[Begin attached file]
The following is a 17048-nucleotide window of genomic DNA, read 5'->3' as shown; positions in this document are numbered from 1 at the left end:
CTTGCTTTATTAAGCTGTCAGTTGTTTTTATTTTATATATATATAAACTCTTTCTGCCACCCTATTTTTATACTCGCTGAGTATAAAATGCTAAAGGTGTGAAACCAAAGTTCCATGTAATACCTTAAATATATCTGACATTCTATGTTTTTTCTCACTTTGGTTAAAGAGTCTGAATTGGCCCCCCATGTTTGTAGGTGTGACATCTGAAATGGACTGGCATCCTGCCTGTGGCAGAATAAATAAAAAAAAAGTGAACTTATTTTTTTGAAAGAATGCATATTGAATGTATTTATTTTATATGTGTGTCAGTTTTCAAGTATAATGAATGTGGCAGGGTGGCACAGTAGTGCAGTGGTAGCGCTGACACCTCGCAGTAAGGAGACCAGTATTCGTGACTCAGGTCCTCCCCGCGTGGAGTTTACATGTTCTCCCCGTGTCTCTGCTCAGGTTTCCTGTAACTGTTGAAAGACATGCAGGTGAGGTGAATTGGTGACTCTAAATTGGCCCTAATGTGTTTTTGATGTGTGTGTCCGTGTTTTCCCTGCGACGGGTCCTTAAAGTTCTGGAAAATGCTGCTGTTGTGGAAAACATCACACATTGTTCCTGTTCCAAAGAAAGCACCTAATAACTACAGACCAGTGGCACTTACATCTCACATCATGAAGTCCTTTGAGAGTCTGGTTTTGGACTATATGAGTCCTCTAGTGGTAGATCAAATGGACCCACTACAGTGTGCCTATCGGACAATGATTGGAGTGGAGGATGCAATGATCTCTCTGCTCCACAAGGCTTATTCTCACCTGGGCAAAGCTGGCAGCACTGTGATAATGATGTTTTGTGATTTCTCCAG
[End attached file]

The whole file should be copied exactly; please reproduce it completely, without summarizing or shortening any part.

The following is a 17048-nucleotide window of genomic DNA, read 5'->3' as shown; positions in this document are numbered from 1 at the left end:
CTTGCTTTATTAAGCTGTCAGTTGTTTTTATTTTATATATATATAAACTCTTTCTGCCACCCTATTTTTATACTCGCTGAGTATAAAATGCTAAAGGTGTGAAACCAAAGTTCCATGTAATACCTTAAATATATCTGACATTCTATGTTTTTTCTCACTTTGGTTAAAGAGTCTGAATTGGCCCCCCATGTTTGTAGGTGTGACATCTGAAATGGACTGGCATCCTGCCTGTGGCAGAATAAATAAAAAAAAAGTGAACTTATTTTTTTGAAAGAATGCATATTGAATGTATTTATTTTATATGTGTGTCAGTTTTCAAGTATAATGAATGTGGCAGGGTGGCACAGTAGTGCAGTGGTAGCGCTGACACCTCGCAGTAAGGAGACCAGTATTCGTGACTCAGGTCCTCCCCGCGTGGAGTTTACATGTTCTCCCCGTGTCTCTGCTCAGGTTTCCTGTAACTGTTGAAAGACATGCAGGTGAGGTGAATTGGTGACTCTAAATTGGCCCTAATGTGTTTTTGATGTGTGTGTCCGTGTTTTCCCTGCGACGGGTCCTTAAAGTTCTGGAAAATGCTGCTGTTGTGGAAAACATCACACATTGTTCCTGTTCCAAAGAAAGCACCTAATAACTACAGACCAGTGGCACTTACATCTCACATCATGAAGTCCTTTGAGAGTCTGGTTTTGGACTATATGAGTCCTCTAGTGGTAGATCAAATGGACCCACTACAGTGTGCCTATCGGACAATGATTGGAGTGGAGGATGCAATGATCTCTCTGCTCCACAAGGCTTATTCTCACCTGGGCAAAGCTGGCAGCACTGTGATAATGATGTTTTGTGATTTCTCCAG